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Winter 1997
City Journal Winter 1997.
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An F on the Regents
Linda Chavez
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No habla ingles? Not to worry. You might still do just fine on most of New York's Regents exams, the tests in core academic disciplines that determine which of the state's high school students receive prestigious Regents diplomas. For years, the State Board of Education has only offered the exams in English. No longer. Beginning this fall, students will be able to show their mastery of biology, history, and other fields in several languages, including Spanish, Chinese, and Creole. (All students will still have to pass a standard test of English in order to receive the diploma.)

The board believes that English-only subject exams place large numbers of immigrant students at a disadvantage. But of course, if they don't speak, read, and write English well enough to take their exams in English, they won't be able to hold jobs or take college courses that require English fluency either. By ignoring the real problem that New York's public schools fail to teach foreign-born students English well enough to take their tests in it-the board simply compounds the students' likelihood of failure.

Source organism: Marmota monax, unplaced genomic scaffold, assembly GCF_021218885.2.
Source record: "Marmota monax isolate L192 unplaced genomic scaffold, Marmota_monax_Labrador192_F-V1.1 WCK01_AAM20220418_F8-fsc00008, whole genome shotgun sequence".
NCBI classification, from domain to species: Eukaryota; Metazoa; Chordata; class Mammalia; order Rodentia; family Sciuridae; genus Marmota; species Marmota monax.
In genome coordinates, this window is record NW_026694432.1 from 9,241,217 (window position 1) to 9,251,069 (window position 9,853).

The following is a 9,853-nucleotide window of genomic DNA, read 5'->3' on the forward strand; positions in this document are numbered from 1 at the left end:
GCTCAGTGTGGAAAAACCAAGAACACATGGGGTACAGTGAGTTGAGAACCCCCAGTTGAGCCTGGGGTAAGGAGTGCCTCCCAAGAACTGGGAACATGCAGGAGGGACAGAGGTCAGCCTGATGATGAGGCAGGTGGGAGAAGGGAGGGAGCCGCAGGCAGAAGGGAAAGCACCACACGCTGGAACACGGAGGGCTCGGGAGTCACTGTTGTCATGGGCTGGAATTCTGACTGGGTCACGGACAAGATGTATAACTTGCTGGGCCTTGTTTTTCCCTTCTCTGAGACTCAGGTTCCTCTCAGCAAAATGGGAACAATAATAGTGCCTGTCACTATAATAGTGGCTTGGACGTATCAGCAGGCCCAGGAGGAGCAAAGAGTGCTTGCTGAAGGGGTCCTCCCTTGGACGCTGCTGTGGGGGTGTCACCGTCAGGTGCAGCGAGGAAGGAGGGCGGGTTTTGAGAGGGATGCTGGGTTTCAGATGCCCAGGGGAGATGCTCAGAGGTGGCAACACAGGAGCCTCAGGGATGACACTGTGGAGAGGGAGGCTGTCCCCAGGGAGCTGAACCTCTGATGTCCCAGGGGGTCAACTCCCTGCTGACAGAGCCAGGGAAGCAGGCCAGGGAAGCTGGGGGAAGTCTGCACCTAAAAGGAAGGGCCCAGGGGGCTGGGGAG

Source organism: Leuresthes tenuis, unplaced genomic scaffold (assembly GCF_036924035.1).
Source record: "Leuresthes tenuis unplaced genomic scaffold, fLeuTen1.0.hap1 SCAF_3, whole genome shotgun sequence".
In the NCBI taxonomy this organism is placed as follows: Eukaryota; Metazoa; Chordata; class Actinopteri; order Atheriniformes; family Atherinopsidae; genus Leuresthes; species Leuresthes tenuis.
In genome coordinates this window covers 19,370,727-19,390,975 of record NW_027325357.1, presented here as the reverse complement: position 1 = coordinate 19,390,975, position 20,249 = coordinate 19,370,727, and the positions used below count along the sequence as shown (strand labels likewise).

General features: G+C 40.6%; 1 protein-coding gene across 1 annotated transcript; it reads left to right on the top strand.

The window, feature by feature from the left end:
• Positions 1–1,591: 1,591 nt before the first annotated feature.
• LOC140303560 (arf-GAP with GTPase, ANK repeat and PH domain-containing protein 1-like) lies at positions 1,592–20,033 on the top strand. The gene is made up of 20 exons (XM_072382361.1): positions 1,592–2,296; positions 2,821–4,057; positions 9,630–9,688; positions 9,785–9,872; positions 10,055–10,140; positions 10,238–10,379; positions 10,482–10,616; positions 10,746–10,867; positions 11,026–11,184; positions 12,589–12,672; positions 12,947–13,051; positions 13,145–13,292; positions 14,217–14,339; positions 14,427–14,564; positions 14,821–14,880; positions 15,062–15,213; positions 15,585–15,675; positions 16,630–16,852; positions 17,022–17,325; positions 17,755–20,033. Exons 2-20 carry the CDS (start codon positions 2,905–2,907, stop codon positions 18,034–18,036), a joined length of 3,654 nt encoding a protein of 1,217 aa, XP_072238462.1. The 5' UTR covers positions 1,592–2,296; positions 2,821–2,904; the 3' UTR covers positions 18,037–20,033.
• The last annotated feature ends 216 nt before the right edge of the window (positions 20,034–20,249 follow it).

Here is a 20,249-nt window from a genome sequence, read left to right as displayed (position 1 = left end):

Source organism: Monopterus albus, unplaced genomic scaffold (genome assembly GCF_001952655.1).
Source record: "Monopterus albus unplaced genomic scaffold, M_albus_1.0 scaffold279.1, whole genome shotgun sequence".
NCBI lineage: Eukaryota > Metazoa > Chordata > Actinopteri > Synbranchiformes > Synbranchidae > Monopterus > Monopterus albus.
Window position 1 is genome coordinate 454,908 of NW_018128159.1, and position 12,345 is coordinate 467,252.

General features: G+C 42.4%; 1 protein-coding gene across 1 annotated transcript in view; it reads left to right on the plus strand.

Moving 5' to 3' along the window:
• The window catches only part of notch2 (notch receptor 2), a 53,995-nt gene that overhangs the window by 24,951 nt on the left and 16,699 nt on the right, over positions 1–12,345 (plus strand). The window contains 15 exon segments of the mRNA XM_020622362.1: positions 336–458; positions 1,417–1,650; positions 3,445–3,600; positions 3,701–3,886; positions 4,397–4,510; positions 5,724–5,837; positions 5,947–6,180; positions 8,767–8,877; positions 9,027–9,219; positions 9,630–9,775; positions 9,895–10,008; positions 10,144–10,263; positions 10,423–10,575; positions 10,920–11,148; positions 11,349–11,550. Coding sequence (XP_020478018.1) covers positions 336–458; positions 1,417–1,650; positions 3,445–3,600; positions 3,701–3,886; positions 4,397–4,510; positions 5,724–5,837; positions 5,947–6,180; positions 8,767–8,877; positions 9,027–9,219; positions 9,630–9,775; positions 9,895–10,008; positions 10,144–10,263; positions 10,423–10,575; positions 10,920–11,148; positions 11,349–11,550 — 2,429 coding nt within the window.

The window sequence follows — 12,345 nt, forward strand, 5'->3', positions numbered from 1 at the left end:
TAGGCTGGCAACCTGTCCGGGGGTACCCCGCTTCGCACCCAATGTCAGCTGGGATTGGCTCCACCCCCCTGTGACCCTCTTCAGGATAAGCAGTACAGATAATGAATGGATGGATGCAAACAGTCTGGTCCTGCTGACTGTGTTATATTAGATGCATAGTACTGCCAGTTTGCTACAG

Hispanic students, the largest non-English-speaking group in the state school system, suffer most from such accommodation, the capstone on the mistaken approach that characterizes so much of their education in the public schools. A 1994 study by the New York City Board of Education found that Hispanic children often languished in bilingual education programs six years or more, receiving instruction primarily in their native language, instead of being taught the proficiency in English they need for success. It's little wonder that such children can't pass exams in English.

 

 


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